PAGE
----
Role of internet governance in providing formal financial services to informal sector is crucial. Internet Technologies can be be leveraged to address both the gaps identified above, firstly, the information asymmetry about the policy and second the formalization of contracts. Due to the diffused nature of the engagements at the community levels, it is necessary that the particular concerns and peculiarities get addressed suitably. Most suitable internet technology platforms, which are not only robust but also easily accessible, need to be identified to undertake the cumbersome exercises with significant transaction costs attached to them. Further, a lot of these contracts also have to be allowed by emerging technologies in real time to ensure the objectives of reducing both time and costs stated earlier in a secure, trustworthy manner. In such a scenario, platforms based on blockchain technology emerges as a viable option to ameliorate these challenges.

Format: 

Birds of a Feather - Classroom - 30 Min

Description: The worrkshop will be designed in a classroom style discussion with the speakers posing and discussing each and every problem areas related to our topic starting with the devising a strategy involving socio-technical transition to transform the lives of the static workers in informal ecnomies. Speakers will talk about how financial inclusion through digital inclusion and explaign the need for an Internet governance paradigm. We will talk about how we will be using cutting edge technologies of AI and DLT to achieve our goals and the interplay of different sharholders.
The speakers will broadly focus on adressing these issues-
1. Who is the static workforce?

2. How is the static workforce (special focus on laundry person - dhobi) engage with the community?
a) What are the financial / nonfinancial transactions beyond direct service?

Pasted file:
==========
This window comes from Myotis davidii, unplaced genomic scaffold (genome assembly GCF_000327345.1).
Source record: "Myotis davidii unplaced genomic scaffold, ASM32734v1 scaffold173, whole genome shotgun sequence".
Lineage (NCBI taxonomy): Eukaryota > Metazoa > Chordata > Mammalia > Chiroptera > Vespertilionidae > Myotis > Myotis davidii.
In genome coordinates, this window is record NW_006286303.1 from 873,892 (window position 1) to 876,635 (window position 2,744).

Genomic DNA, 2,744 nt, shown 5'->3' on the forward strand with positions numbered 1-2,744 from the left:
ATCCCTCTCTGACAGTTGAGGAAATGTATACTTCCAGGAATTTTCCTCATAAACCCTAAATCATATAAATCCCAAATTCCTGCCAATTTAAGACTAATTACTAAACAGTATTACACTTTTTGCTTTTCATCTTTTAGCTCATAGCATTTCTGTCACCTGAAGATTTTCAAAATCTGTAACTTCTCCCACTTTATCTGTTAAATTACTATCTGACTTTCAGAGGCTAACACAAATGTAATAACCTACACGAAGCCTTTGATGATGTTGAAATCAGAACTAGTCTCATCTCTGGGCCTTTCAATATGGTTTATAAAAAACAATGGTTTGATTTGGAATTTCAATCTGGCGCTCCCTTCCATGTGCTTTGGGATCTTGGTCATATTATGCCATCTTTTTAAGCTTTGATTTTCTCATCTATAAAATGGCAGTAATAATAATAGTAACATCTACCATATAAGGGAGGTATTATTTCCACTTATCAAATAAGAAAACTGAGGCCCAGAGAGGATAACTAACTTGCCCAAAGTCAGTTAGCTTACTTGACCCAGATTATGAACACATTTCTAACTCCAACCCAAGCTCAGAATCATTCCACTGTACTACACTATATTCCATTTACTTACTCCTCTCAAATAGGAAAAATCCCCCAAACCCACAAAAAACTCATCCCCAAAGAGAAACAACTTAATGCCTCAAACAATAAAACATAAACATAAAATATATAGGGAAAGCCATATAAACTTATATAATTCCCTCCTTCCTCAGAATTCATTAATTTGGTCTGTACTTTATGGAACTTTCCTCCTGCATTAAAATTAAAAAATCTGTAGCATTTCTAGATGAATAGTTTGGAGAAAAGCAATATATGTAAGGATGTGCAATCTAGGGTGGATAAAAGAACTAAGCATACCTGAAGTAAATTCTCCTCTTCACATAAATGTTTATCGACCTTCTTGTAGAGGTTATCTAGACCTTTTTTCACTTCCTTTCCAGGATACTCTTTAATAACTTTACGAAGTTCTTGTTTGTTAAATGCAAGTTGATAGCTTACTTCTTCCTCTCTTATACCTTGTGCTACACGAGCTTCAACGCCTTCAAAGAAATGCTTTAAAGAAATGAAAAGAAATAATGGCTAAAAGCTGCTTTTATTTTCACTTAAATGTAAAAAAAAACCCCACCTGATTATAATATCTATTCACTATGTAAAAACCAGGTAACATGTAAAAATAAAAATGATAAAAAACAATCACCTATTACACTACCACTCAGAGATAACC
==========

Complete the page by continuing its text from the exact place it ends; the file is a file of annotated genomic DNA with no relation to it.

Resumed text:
b) How does the workforce access the basic services like power?
c) Is there a semi-formal arrangement which can be formalized?

3. What are the challenges for the static workforce to avail the formal financial schemes and services? Why there is a need for Internet governance to counter this challenge.

4. How can the community / financial institutions work towards providing the financial services to this workforce?
a)What are the challenges that the community might face while making this provision?

5. Can a technology system be designed to overcome the challenge of formality?
a)Will such a facility be accepted as a formal engagement which can be used by the workforce for its various needs?

6. How can such a system improve governance and reduce transaction costs for government schemes and services?
Followed by conclusion that answers our policy questions (How to achieve financial inclusion of Informal economy workers through Digital Inclusion?
? What does this paradigm looks like?
How will technology such as Artificial Intelligence (AI) and Digital Ledger Technology play a role in this?
How will sustainable development goals be accounted for in this process?)

Expected Outcomes: This workshop will evaluate if the proposed strategy is suitable to achieve digital inclusion. Will deliberate on the usage of the Gender, Age and Disability lens to evaluate Internet Governance and the need for digital inclusion. This worksop would look into the role of AI/DLT/emerging technologies and its evolution in terms of Data inclusion. The format of the workshop compels participants to create a narrative of there own, and also to understand the paradigms of Internet Governance and corresponding notions of inclusion. The narrative becomes more compelling with the usage of the Gender Age and Disability lens, and the concepts of Local Governance. In other words this workshop seeks to create a narrative by which participants can start looking at the internet as a platform for intervention to improve the quality of life, and in this scheme of things data is a key ingredient. Participants attending the workshop both on line and on site will be able to appreciate the role of data, internet, AI/DLT, Local Governance, Inclusion, interconnected-ness, human centricity and sustainable development in one platform.

Onsite Moderator: 

Kaustubh Sharma, Civil Society, Asia-Pacific Group

Online Moderator: 

Kaustubh Sharma, Civil Society, Asia-Pacific Group

Rapporteur: 

Kaustubh Sharma, Civil Society, Asia-Pacific Group

Discussion Facilitation: 

Preferably onsite participation.

Online Participation: 

Usage of IGF Tool

SDGs: 

GOAL 1: No Poverty
GOAL 2: Zero Hunger
GOAL 3: Good Health and Well-Being
GOAL 5: Gender Equality
GOAL 8: Decent Work and Economic Growth
GOAL 9: Industry, Innovation and Infrastructure
GOAL 10: Reduced Inequalities
GOAL 17: Partnerships for the Goals